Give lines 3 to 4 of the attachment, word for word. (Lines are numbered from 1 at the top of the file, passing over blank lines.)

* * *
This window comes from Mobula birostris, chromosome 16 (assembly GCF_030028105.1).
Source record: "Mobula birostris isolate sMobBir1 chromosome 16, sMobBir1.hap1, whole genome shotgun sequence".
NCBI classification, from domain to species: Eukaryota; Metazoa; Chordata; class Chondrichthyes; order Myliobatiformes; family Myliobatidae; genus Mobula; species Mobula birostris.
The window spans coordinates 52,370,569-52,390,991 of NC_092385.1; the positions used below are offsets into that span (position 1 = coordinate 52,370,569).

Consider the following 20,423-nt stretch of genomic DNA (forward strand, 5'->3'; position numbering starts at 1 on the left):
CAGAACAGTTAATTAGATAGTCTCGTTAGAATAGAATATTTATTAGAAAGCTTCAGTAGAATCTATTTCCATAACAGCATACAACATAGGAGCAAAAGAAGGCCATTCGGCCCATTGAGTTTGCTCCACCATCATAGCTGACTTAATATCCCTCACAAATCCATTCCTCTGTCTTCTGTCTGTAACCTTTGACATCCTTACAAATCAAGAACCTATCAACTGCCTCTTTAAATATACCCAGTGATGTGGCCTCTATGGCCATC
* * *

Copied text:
NCBI classification, from domain to species: Eukaryota; Metazoa; Chordata; class Chondrichthyes; order Myliobatiformes; family Myliobatidae; genus Mobula; species Mobula birostris.
The window spans coordinates 52,370,569-52,390,991 of NC_092385.1; the positions used below are offsets into that span (position 1 = coordinate 52,370,569).